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Climate and fire connections: the 2010 fire season in review and beyond
Published July 21, 2010
Wildfires burning in the Southwest this year have grabbed headlines but haven’t come close to the region’s average for acres burned. Fires in the last 20 years have charred more than 410,000 acres on average in Arizona and New Mexico. As of mid-July, a date when the height of fire activity has past, only about 145,150 acres have burned. With the monsoon rains beginning to dampen the Southwest’s 2010 wildfire season, CLIMAS staff scientist Zack Guido turned to Richard Naden, fire meteorologist and coordinator of the Remote Automated Weather Stations for the National Park Service, to talk climate, weather, and fire management.
In a July 7 interview, Naden, who is also part of the Southwest Coordination Center, a multi-agency fire management group that coordinates fire management in Arizona and New Mexico, shed light on several aspects of Southwest wildfire: the weather patterns that suppressed fire activity this season, the natural climate oscillations that set the stage for active or quiet fire seasons, climate change effects on future fire seasons, and the application of fire outlooks for allocating fire-fighting resources.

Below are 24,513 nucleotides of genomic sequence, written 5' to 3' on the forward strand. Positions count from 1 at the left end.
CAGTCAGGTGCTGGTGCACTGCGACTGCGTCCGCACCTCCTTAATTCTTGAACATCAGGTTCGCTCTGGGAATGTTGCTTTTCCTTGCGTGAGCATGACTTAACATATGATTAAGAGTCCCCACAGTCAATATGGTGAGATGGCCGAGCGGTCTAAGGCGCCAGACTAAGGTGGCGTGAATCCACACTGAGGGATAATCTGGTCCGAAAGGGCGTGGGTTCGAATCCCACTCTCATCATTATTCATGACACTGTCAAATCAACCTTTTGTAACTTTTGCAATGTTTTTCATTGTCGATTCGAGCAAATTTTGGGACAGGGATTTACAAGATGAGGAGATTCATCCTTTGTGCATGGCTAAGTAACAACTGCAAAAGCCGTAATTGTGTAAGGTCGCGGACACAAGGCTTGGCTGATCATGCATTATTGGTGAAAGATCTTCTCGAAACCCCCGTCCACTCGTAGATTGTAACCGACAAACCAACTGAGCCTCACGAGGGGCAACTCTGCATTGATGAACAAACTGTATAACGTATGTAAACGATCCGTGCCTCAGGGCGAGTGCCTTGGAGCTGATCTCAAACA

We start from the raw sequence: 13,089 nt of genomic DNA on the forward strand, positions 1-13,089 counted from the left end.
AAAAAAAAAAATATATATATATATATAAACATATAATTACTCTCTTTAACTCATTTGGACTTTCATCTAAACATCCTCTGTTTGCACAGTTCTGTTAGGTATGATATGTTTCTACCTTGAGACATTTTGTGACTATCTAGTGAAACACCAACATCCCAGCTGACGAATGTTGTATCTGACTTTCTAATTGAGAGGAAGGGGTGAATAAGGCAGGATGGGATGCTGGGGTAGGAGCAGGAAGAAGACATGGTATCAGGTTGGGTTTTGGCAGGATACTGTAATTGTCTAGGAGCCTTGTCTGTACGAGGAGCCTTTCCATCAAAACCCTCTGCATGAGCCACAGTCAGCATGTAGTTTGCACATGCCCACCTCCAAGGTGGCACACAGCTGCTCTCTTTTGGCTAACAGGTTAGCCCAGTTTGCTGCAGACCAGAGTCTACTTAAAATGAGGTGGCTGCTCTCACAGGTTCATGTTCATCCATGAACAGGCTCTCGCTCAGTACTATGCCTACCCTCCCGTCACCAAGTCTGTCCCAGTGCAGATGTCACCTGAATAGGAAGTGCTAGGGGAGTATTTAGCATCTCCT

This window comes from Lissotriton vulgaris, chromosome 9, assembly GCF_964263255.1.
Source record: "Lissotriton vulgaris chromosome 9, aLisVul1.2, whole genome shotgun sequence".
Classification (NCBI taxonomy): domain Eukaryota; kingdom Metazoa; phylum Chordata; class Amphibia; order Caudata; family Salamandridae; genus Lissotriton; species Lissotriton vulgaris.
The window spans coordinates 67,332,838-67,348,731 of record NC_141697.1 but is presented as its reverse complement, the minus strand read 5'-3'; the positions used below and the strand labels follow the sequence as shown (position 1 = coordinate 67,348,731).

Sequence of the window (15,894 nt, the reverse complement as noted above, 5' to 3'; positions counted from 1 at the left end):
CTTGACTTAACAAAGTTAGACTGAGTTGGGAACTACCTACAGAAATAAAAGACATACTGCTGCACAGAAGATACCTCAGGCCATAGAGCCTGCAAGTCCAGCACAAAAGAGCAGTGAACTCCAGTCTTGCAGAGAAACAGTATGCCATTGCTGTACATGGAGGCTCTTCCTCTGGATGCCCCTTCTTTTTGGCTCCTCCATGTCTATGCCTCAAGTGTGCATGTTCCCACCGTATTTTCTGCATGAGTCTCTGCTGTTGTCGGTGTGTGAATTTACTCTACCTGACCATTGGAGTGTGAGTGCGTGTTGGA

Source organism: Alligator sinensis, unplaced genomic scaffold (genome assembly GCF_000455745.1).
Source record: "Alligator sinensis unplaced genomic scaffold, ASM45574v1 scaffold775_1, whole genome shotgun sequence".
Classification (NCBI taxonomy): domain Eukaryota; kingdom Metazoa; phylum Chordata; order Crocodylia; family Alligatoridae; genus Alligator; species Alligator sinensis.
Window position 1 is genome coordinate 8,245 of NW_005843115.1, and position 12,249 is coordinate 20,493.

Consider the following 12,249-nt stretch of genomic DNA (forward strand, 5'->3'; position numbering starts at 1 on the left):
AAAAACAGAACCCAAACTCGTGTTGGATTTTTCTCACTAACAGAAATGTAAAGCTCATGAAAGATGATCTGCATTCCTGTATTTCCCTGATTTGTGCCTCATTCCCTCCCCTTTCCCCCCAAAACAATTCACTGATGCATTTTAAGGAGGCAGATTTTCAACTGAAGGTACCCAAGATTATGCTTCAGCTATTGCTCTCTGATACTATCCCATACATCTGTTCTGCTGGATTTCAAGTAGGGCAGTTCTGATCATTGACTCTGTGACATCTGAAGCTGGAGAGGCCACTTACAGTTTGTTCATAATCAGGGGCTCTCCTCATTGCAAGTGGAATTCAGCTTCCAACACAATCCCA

The following transcript is a slightly abridged version of the discussion. You can listen to the entire discussion by downloading the mp3 audio file or browsing to the discussion on iTunes.
Question: How has the fire season unfolded in the Southwest this year?
Richard Naden: In the large scheme of things the season has unfolded how we expected. We have had a slow year or a below-average year. If you are looking at statistics, we are probably going to have a little more than half of the average of the acres burned for a year. Right now we have had about 108,000 acres burned... The only time we had high fire activity has been in June, which is normally our biggest fire month and this year was no exception. The Southwest had cool temperatures through May, which we were anticipating with the dissolving El Niño and the evolving La Niña, which I was anticipating back in April. …We’ve had a quick flip in the El Niño–Southern Oscillation pattern. We’ve gone from basically a moderate to strong El Niño to at least a moderate La Niña right now in a matter of two or three months. And that’s driving the weather situation for us entirely. I did some statistics for other years when we have seen a similar flip—there have only been a couple of similar years. One of those years was 1998, and that year was a below-average fire season. Using that knowledge, using that analog year and recognizing trends in weather patterns, we were able to predict a down year with a peak around mid- to late June, which is indeed what occurred.
Q: Can you define the Southwest region?
RN: The Southwest for us is the western third of Texas, …a small sliver of western Oklahoma, …and all of Arizona and New Mexico.
Q: When is the fire season in the Southwest?
RN: Typically our main fire season is from around March 15 to about July 15. Some years, typically La Niña winters, we have fires as early as December and January, typically in the eastern Plains. In poor monsoon years, we could have fires burning into August.